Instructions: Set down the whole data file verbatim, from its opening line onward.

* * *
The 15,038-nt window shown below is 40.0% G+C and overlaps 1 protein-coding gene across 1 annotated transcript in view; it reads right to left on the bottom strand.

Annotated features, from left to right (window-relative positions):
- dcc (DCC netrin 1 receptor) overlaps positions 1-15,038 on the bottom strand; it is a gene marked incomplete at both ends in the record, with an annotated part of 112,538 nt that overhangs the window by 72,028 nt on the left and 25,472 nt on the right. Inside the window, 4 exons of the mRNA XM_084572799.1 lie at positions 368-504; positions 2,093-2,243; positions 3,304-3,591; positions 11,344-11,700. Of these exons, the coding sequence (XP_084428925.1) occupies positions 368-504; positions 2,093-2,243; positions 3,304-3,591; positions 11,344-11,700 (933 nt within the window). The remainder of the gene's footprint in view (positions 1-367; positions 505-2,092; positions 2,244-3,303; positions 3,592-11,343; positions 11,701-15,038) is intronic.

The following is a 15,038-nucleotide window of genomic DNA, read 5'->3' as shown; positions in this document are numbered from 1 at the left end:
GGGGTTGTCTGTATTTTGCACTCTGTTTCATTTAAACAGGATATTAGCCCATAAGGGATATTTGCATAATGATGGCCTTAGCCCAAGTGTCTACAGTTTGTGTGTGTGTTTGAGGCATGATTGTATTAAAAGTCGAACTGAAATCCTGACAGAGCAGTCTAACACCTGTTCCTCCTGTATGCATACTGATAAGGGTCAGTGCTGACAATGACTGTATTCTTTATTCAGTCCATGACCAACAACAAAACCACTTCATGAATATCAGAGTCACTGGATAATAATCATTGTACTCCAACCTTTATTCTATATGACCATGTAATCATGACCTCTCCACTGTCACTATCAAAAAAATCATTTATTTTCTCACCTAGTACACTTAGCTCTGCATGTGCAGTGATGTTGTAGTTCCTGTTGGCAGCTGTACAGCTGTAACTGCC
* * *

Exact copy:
The 15,038-nt window shown below is 40.0% G+C and overlaps 1 protein-coding gene across 1 annotated transcript in view; it reads right to left on the bottom strand.

Annotated features, from left to right (window-relative positions):
- dcc (DCC netrin 1 receptor) overlaps positions 1-15,038 on the bottom strand; it is a gene marked incomplete at both ends in the record, with an annotated part of 112,538 nt that overhangs the window by 72,028 nt on the left and 25,472 nt on the right. Inside the window, 4 exons of the mRNA XM_084572799.1 lie at positions 368-504; positions 2,093-2,243; positions 3,304-3,591; positions 11,344-11,700. Of these exons, the coding sequence (XP_084428925.1) occupies positions 368-504; positions 2,093-2,243; positions 3,304-3,591; positions 11,344-11,700 (933 nt within the window). The remainder of the gene's footprint in view (positions 1-367; positions 505-2,092; positions 2,244-3,303; positions 3,592-11,343; positions 11,701-15,038) is intronic.

The following is a 15,038-nucleotide window of genomic DNA, read 5'->3' as shown; positions in this document are numbered from 1 at the left end:
GGGGTTGTCTGTATTTTGCACTCTGTTTCATTTAAACAGGATATTAGCCCATAAGGGATATTTGCATAATGATGGCCTTAGCCCAAGTGTCTACAGTTTGTGTGTGTGTTTGAGGCATGATTGTATTAAAAGTCGAACTGAAATCCTGACAGAGCAGTCTAACACCTGTTCCTCCTGTATGCATACTGATAAGGGTCAGTGCTGACAATGACTGTATTCTTTATTCAGTCCATGACCAACAACAAAACCACTTCATGAATATCAGAGTCACTGGATAATAATCATTGTACTCCAACCTTTATTCTATATGACCATGTAATCATGACCTCTCCACTGTCACTATCAAAAAAATCATTTATTTTCTCACCTAGTACACTTAGCTCTGCATGTGCAGTGATGTTGTAGTTCCTGTTGGCAGCTGTACAGCTGTAACTGCC